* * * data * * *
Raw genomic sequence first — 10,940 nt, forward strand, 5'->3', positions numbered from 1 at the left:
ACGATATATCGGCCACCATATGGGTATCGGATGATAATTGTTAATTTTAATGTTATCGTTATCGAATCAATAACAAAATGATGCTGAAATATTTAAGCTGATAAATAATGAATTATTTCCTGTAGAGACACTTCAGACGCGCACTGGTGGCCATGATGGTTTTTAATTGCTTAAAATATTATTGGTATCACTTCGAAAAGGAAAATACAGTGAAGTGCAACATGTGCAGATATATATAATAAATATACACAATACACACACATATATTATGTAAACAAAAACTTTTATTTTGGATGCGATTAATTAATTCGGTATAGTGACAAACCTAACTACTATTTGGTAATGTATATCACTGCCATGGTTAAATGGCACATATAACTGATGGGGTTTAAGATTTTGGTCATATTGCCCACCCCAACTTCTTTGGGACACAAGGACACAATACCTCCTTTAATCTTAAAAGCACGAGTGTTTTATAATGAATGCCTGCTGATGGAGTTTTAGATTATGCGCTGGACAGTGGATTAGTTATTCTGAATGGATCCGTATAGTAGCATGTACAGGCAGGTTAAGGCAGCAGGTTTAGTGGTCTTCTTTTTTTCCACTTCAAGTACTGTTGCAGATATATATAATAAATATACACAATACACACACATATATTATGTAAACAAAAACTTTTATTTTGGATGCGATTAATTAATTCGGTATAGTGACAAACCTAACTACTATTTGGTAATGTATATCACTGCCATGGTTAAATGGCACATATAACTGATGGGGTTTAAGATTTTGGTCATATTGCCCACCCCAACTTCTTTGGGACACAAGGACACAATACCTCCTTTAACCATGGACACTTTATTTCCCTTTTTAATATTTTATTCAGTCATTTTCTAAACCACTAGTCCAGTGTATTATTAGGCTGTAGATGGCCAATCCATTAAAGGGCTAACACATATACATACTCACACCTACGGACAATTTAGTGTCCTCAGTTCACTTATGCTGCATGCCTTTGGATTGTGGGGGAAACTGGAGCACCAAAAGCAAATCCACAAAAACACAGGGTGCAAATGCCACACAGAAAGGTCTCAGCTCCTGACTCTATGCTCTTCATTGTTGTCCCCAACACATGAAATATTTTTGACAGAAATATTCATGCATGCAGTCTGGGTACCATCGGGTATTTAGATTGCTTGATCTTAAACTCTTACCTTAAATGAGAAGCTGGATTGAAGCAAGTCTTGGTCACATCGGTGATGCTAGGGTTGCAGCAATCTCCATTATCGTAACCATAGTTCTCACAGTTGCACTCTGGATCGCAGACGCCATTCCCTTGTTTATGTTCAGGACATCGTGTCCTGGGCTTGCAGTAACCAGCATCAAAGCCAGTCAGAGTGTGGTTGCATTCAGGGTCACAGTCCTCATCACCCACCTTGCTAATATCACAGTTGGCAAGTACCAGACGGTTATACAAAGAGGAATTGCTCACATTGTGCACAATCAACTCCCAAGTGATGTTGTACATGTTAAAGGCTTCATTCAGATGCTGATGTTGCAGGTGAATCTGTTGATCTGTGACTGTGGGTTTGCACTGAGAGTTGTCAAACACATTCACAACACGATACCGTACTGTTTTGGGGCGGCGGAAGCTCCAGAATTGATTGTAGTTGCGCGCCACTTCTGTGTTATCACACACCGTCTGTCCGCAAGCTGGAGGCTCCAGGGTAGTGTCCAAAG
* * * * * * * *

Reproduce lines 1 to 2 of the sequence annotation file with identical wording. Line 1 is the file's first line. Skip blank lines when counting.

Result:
Raw genomic sequence first — 10,940 nt, forward strand, 5'->3', positions numbered from 1 at the left:
ACGATATATCGGCCACCATATGGGTATCGGATGATAATTGTTAATTTTAATGTTATCGTTATCGAATCAATAACAAAATGATGCTGAAATATTTAAGCTGATAAATAATGAATTATTTCCTGTAGAGACACTTCAGACGCGCACTGGTGGCCATGATGGTTTTTAATTGCTTAAAATATTATTGGTATCACTTCGAAAAGGAAAATACAGTGAAGTGCAACATGTGCAGATATATATAATAAATATACACAATACACACACATATATTATGTAAACAAAAACTTTTATTTTGGATGCGATTAATTAATTCGGTATAGTGACAAACCTAACTACTATTTGGTAATGTATATCACTGCCATGGTTAAATGGCACATATAACTGATGGGGTTTAAGATTTTGGTCATATTGCCCACCCCAACTTCTTTGGGACACAAGGACACAATACCTCCTTTAATCTTAAAAGCACGAGTGTTTTATAATGAATGCCTGCTGATGGAGTTTTAGATTATGCGCTGGACAGTGGATTAGTTATTCTGAATGGATCCGTATAGTAGCATGTACAGGCAGGTTAAGGCAGCAGGTTTAGTGGTCTTCTTTTTTTCCACTTCAAGTACTGTTGCAGATATATATAATAAATATACACAATACACACACATATATTATGTAAACAAAAACTTTTATTTTGGATGCGATTAATTAATTCGGTATAGTGACAAACCTAACTACTATTTGGTAATGTATATCACTGCCATGGTTAAATGGCACATATAACTGATGGGGTTTAAGATTTTGGTCATATTGCCCACCCCAACTTCTTTGGGACACAAGGACACAATACCTCCTTTAACCATGGACACTTTATTTCCCTTTTTAATATTTTATTCAGTCATTTTCTAAACCACTAGTCCAGTGTATTATTAGGCTGTAGATGGCCAATCCATTAAAGGGCTAACACATATACATACTCACACCTACGGACAATTTAGTGTCCTCAGTTCACTTATGCTGCATGCCTTTGGATTGTGGGGGAAACTGGAGCACCAAAAGCAAATCCACAAAAACACAGGGTGCAAATGCCACACAGAAAGGTCTCAGCTCCTGACTCTATGCTCTTCATTGTTGTCCCCAACACATGAAATATTTTTGACAGAAATATTCATGCATGCAGTCTGGGTACCATCGGGTATTTAGATTGCTTGATCTTAAACTCTTACCTTAAATGAGAAGCTGGATTGAAGCAAGTCTTGGTCACATCGGTGATGCTAGGGTTGCAGCAATCTCCATTATCGTAACCATAGTTCTCACAGTTGCACTCTGGATCGCAGACGCCATTCCCTTGTTTATGTTCAGGACATCGTGTCCTGGGCTTGCAGTAACCAGCATCAAAGCCAGTCAGAGTGTGGTTGCATTCAGGGTCACAGTCCTCATCACCCACCTTGCTAATATCACAGTTGGCAAGTACCAGACGGTTATACAAAGAGGAATTGCTCACATTGTGCACAATCAACTCCCAAGTGATGTTGTACATGTTAAAGGCTTCATTCAGATGCTGATGTTGCAGGTGAATCTGTTGATCTGTGACTGTGGGTTTGCACTGAGAGTTGTCAAACACATTCACAACACGATACCGTACTGTTTTGGGGCGGCGGAAGCTCCAGAATTGATTGTAGTTGCGCGCCACTTCTGTGTTATCACACACCGTCTGTCCGCAAGCTGGAGGCTCCAGGGTAGTGTCCAAAG